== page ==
I do not dissent from the view that Democrats are much more likely to prevail in the elections If they find a unifying candidate. At present, despite the large field none of those seeking the nomination, including Biden, or Sanders or Warren for that matter, seems a credible unifier. For this reason, it may still yet be beneficial for Sherrod Brown to come in from the cold, reconsidering his decision not to run. I feel that Brown by his record and his outlook to have the potential to be that much needed unifier with the added bonus of coming from Ohio, a state that could quite possibly decide who will be the next president of this now troubled country.


I personally prefer Warren or Sanders because of their integrity and programs, but I recognize for a variety of reasons neither will be an anti-Trump unifier due to ideological reasons. Many rich and elite Democrats reject candidates who are strident in their attacks on Wall Street, inequality, free trade, and militarism, and seek the bromide of a Biden type candidate. Just because such an approach failed in 2016 is no reason for such folks, so it seems, not to try again. I felt this sentiment as informing the pro-Biden advocacy of some of my friends that I mentioned above, feelings disguised a bit by claiming that Biden had the best chance of dislodging Trump.


For now, I support Sanders and Warren, not as a joint ticket, but as alternatives for the top spot. Despite my deep disillusionment with the behavior of American democracy in this period, as evidenced by the

inexplicable loyalty of the Trump base or the implacable failure to protect our citizenry by the kind of gun control that exists in other comparable societies or the refusal of the Democratic leadership in Congress to begin impeachment proceedings or a hundred other causes of my discontent, I still feel that such principled candidates not only offer a brighter future for the society but that they would be probable winners. This forthcoming electoral struggle is almost certain to dominate the American political imagination in the year ahead, and determine whether as a nation we recover hope or flounder in despair.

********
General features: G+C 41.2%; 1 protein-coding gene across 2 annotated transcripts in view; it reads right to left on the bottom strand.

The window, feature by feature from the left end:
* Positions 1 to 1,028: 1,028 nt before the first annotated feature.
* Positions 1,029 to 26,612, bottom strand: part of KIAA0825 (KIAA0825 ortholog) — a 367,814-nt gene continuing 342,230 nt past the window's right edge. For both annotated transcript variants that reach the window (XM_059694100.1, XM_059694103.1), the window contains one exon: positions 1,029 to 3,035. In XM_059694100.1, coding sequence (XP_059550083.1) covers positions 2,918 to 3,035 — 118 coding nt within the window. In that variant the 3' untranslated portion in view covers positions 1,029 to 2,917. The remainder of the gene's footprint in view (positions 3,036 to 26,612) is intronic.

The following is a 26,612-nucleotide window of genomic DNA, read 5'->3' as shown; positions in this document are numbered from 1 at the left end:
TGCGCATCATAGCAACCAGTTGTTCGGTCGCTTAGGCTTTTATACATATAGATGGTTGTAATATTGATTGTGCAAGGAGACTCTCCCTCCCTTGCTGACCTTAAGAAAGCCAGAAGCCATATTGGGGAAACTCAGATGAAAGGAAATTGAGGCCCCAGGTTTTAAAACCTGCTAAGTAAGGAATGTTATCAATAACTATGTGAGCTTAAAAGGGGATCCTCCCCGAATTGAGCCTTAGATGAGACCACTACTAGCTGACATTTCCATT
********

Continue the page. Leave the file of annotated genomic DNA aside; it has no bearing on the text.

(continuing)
And should these preferred candidates fall by the wayside, then I would place a long odds desperate bet on a resurrected Sherrod Brown, but this will not even be an option if the man offstage waits much longer before stepping forth.


If we do end up with Biden as Trump’s opponent, what then? I think we

should defer such an unpleasant conversation until the reality is upon us, which I am optimistic enough to believe will be never.  


12 Responses to “Choosing a Candidate: Elizabeth Warren for President!”

  1. Artie Alfreds June 14, 2019 at 8:18 am #

    Warren is a hawk who supported Hillary the Hawk

  2. jamesbradfordpate June 14, 2019 at 8:25 am #

    Reblogged this on James' Ramblings and commented:
    Richard Falk’s perspective:

  3. Paul Wapner June 14, 2019 at 12:17 pm #

    I’m in the same place. I think Warren has the backbone, vision, and political skills to excel as a candidate and president. A month or so ago, the NYT published a critical piece suggesting that Warren’ scholarship was shoddy. By the end of the article, it was clear this wasn’t the case. She is bright, has a deep sensitivity to injustice and poverty, and an impressive track record of scholarship and public engagement. People are scared of Warren’s progressive orientation (and, I’m sure, many are sufficiently sexist to doubt her capabilities). That’s the rub. But, if she receives the nomination, she would be as competitive as anyone in taking on Trump. I would love to see her debate Trump.

    Can we push the DNC to stop picking its ‘likely’ candidate and creating the conditions for that person’s nomination? I don’t understand the DNC but what happened to Bernie in the last election was shameful, bordering on criminal. Widespread, early, public support for Warren may be the only way to push the DNC and the Democratic establishment.

    If I have one worry about Warren it is that she is TOO good. She has so many (strong) policy plans that I fear her candidacy might be seen as a smorgasbord of progressive issues. Having a plan for everything is, ironically (in my view), not what wins support. Rather, I wish she would focus a few key issues and make them her flagship efforts.

    Appreciate your ability to remain open and call things as you see them at the moment. The pencil (with an erasure) is more powerful than the pen. (And the pen is more powerful than the sword.)

    • Richard Falk June 15, 2019 at 6:07 am #

      We are in total agreement, which should signify that the path to unity
      for the Democratic Party is not as full of potholes as it seemed to be
      a few weeks earlier. And may again become unless Biden fulfills my prediction
      of self-destruction. If I were Trump, something of a stretch (I hope), I would
      relish the prospect of Biden as the 2020 opponent.

      I liked your Enlightenment flourish at the end. You must be forgetting that pens are